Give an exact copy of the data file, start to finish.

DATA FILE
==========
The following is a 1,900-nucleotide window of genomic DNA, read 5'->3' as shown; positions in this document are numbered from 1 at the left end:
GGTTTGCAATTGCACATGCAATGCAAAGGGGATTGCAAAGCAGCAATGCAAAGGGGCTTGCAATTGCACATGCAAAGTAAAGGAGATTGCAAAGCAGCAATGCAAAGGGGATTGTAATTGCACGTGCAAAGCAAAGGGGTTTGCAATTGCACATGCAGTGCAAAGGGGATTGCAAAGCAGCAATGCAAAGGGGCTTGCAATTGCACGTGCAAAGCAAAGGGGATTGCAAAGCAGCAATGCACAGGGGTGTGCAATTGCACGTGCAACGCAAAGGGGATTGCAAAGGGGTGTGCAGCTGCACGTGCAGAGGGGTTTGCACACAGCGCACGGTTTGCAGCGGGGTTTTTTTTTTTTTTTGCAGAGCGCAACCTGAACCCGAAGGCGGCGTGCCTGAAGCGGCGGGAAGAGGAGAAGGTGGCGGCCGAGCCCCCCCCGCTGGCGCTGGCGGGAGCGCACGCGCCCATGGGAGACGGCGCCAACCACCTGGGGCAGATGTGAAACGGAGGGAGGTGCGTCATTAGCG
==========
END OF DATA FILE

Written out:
The following is a 1,900-nucleotide window of genomic DNA, read 5'->3' as shown; positions in this document are numbered from 1 at the left end:
GGTTTGCAATTGCACATGCAATGCAAAGGGGATTGCAAAGCAGCAATGCAAAGGGGCTTGCAATTGCACATGCAAAGTAAAGGAGATTGCAAAGCAGCAATGCAAAGGGGATTGTAATTGCACGTGCAAAGCAAAGGGGTTTGCAATTGCACATGCAGTGCAAAGGGGATTGCAAAGCAGCAATGCAAAGGGGCTTGCAATTGCACGTGCAAAGCAAAGGGGATTGCAAAGCAGCAATGCACAGGGGTGTGCAATTGCACGTGCAACGCAAAGGGGATTGCAAAGGGGTGTGCAGCTGCACGTGCAGAGGGGTTTGCACACAGCGCACGGTTTGCAGCGGGGTTTTTTTTTTTTTTTGCAGAGCGCAACCTGAACCCGAAGGCGGCGTGCCTGAAGCGGCGGGAAGAGGAGAAGGTGGCGGCCGAGCCCCCCCCGCTGGCGCTGGCGGGAGCGCACGCGCCCATGGGAGACGGCGCCAACCACCTGGGGCAGATGTGAAACGGAGGGAGGTGCGTCATTAGCG